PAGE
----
In my second year of English literature, the focus exam wise shifted from poetry, comedy and the structure of a novel, to the Gothic. We actually got to attend a few lectures from the excellent staff of Manchester Metropolitan university (where the queen of all modern poetry, Carol Ann Duffy, reigns supreme) based on the books before we were officially studying them (possibly the best start to one of my favourite years of studying ever)
For our exam, the specialist question would focus in one one of our set texts and the second essay would be a broader, overall question in which we would write about all of the texts studied. In our case this meant Wuthering Heights for the first question, followed by Wuthering Heights and the bloody chamber for the latter. The Bronte's are writers beloved by many because their works, in a similar way to all those we hail as the greats, speak to us as a modern generation in a way that still flourishes and bursts with life, creativity and energy on every page. Wuthering Heights has never been a favourite book of mine, but studying it in depth made me see it in a new light - it made me see that there is magic in the madness, literally in this novel. Plus classes were always fun because of the way our English teacher set up the activities - we would get to draw things so that we would internalise them better and show how we pictured scenes to others in the class. One that sticks with me is this one day when we had to sketch and label the attributes of the Byronic hero and then use this information to plan out an essay question on whether the character of Heathcliff was truly evil. The bloody chamber (Carter's short story collection) also got me really interested in fairytales and the line between moral and imagined moral - a very intriguing exploration of the gothic to say the least.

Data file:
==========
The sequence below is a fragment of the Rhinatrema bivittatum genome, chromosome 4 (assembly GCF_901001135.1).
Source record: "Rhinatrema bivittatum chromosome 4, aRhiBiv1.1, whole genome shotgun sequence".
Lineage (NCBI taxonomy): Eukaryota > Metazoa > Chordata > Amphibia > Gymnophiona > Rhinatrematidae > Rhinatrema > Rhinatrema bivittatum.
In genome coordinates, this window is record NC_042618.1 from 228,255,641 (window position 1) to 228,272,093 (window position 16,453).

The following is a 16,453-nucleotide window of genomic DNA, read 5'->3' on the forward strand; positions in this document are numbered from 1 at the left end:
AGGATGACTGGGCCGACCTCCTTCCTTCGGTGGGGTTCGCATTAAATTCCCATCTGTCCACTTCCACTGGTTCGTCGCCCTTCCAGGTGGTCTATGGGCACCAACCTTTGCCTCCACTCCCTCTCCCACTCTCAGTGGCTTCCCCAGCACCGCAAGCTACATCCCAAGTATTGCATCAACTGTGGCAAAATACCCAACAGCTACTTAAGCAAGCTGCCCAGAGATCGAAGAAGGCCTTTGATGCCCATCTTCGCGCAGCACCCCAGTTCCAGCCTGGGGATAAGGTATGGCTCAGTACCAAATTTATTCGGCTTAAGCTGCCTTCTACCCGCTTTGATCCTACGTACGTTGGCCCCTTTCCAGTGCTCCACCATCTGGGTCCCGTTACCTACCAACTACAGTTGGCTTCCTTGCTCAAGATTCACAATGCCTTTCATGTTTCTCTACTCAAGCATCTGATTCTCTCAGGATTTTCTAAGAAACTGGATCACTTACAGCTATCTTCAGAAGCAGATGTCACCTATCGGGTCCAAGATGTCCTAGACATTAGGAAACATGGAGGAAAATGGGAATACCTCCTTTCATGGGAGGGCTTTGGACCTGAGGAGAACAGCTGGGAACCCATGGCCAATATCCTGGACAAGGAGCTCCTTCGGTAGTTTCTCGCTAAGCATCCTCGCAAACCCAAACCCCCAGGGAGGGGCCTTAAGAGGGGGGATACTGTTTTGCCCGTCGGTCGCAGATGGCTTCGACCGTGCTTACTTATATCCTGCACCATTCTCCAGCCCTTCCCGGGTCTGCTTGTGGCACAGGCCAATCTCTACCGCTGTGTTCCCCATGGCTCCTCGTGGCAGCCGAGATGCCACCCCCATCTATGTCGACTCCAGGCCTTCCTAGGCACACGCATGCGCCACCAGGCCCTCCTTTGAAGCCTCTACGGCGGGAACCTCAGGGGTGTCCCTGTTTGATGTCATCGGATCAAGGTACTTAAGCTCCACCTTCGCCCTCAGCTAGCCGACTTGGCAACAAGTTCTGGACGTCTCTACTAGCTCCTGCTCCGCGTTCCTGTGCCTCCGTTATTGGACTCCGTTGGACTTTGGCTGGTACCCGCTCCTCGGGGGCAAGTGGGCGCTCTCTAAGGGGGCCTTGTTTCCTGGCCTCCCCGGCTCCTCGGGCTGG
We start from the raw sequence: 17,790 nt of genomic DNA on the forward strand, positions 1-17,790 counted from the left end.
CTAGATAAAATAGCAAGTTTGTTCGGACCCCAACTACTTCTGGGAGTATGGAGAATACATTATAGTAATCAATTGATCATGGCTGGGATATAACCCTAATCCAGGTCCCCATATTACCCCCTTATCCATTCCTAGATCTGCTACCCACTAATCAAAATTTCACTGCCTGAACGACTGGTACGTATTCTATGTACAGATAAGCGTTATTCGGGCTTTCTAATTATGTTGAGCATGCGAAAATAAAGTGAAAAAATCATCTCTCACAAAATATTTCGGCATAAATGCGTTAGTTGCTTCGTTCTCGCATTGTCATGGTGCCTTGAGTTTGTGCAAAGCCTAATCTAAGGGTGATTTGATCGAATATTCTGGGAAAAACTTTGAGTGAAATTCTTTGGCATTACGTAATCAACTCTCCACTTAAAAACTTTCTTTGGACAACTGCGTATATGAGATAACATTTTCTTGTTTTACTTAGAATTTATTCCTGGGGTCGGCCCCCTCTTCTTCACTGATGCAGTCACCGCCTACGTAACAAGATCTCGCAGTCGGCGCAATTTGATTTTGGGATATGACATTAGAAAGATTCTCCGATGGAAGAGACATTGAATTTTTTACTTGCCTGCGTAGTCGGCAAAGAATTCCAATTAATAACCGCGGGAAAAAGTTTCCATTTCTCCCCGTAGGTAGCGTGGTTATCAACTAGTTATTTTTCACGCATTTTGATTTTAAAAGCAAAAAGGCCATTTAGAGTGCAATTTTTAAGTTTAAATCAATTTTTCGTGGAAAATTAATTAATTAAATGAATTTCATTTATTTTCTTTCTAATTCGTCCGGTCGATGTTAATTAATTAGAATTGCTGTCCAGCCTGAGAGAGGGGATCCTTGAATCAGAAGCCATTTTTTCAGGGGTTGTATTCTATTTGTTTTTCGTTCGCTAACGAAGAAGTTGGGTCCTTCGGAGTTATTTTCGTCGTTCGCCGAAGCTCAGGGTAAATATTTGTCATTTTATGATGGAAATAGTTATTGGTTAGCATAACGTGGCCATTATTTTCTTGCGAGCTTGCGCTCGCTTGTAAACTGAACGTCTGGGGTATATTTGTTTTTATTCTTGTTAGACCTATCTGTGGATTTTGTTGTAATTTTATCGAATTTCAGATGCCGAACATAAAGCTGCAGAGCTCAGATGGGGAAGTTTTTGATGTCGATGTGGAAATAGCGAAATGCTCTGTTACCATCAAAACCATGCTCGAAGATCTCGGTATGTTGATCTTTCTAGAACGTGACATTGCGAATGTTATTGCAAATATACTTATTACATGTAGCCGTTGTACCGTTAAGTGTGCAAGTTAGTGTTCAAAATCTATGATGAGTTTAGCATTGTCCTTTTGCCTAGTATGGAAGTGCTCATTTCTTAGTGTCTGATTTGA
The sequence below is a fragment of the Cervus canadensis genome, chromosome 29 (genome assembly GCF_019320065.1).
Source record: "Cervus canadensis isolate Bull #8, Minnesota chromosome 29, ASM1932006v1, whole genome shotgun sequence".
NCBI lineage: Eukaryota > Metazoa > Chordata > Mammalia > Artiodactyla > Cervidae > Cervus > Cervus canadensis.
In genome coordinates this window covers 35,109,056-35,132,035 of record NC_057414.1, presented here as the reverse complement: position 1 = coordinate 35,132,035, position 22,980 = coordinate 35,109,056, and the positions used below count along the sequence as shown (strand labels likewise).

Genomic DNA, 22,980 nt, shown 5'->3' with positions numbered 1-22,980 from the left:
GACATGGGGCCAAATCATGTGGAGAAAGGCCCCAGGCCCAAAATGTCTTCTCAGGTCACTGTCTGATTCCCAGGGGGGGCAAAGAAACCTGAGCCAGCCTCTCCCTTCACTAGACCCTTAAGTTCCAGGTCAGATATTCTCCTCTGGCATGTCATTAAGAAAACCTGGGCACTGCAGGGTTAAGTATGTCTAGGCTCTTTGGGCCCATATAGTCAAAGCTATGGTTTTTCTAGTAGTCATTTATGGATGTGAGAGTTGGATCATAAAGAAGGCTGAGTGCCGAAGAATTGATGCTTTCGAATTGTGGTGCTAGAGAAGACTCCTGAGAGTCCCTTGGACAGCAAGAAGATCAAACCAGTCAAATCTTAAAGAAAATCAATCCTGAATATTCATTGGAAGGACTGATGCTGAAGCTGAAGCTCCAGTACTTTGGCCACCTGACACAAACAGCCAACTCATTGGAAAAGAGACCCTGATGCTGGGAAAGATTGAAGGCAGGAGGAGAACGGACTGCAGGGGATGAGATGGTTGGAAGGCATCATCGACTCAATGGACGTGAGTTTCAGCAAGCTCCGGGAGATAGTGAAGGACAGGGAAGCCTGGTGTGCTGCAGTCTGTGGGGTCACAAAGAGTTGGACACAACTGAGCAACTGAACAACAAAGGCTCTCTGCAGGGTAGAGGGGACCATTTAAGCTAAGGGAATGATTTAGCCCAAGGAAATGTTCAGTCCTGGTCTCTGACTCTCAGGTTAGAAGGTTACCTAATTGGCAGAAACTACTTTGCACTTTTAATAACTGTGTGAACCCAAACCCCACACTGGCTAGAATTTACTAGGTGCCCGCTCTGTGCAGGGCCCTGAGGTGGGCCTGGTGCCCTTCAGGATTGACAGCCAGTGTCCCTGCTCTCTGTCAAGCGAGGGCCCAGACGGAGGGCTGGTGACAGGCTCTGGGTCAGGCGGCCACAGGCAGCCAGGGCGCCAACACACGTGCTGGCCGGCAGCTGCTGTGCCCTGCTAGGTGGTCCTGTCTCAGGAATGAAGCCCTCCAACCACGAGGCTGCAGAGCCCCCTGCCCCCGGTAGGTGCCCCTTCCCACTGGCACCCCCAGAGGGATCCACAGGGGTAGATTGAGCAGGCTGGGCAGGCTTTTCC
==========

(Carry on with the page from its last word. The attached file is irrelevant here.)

For my individual course work, I took Wilfred Owen's poetry (specifically his first and his last poems published) and explored how war impacted on his written style. It was my favourite essay that I have ever put together and one of which I think I will always be immensely proud. His poetic style started off yearning for experience and trying to sound older than it was, whereas the themes were much darker and more complicated as he matured and saw more of the world and of course, mostly they smacked of a wish to no longer know the meaning of experience. Another interesting piece of course work we all had to work on was one based on Irish plays (our teachers taught to their speciality and our lecturer had previously done a masters in Irish literature and had actually met the play wrights we were reading!) I didn't think it would be something I would enjoy at first, but Irish literature has ended up becoming a big part of my life and something I remain fervently interested in and ironically, it was one of the things that led to my focus in American literature.